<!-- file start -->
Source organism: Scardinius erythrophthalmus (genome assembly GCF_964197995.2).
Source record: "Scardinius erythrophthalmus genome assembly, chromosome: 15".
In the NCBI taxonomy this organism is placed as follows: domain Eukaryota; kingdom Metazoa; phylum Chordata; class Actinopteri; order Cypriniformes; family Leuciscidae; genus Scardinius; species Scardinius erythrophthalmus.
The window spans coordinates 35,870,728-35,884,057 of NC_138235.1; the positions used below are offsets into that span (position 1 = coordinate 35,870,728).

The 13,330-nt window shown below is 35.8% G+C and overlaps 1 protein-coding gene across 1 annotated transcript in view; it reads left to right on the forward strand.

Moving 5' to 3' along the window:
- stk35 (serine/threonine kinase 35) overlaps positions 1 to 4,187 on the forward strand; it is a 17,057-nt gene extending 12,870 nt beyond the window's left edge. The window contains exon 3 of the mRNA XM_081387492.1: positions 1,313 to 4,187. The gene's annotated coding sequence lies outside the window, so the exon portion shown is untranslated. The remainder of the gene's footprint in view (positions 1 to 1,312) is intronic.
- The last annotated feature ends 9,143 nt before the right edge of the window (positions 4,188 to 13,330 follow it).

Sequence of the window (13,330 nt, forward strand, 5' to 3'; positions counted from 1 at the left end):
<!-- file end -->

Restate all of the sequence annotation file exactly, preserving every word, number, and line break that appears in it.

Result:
Source organism: Scardinius erythrophthalmus (genome assembly GCF_964197995.2).
Source record: "Scardinius erythrophthalmus genome assembly, chromosome: 15".
In the NCBI taxonomy this organism is placed as follows: domain Eukaryota; kingdom Metazoa; phylum Chordata; class Actinopteri; order Cypriniformes; family Leuciscidae; genus Scardinius; species Scardinius erythrophthalmus.
The window spans coordinates 35,870,728-35,884,057 of NC_138235.1; the positions used below are offsets into that span (position 1 = coordinate 35,870,728).

The 13,330-nt window shown below is 35.8% G+C and overlaps 1 protein-coding gene across 1 annotated transcript in view; it reads left to right on the forward strand.

Moving 5' to 3' along the window:
- stk35 (serine/threonine kinase 35) overlaps positions 1 to 4,187 on the forward strand; it is a 17,057-nt gene extending 12,870 nt beyond the window's left edge. The window contains exon 3 of the mRNA XM_081387492.1: positions 1,313 to 4,187. The gene's annotated coding sequence lies outside the window, so the exon portion shown is untranslated. The remainder of the gene's footprint in view (positions 1 to 1,312) is intronic.
- The last annotated feature ends 9,143 nt before the right edge of the window (positions 4,188 to 13,330 follow it).

Sequence of the window (13,330 nt, forward strand, 5' to 3'; positions counted from 1 at the left end):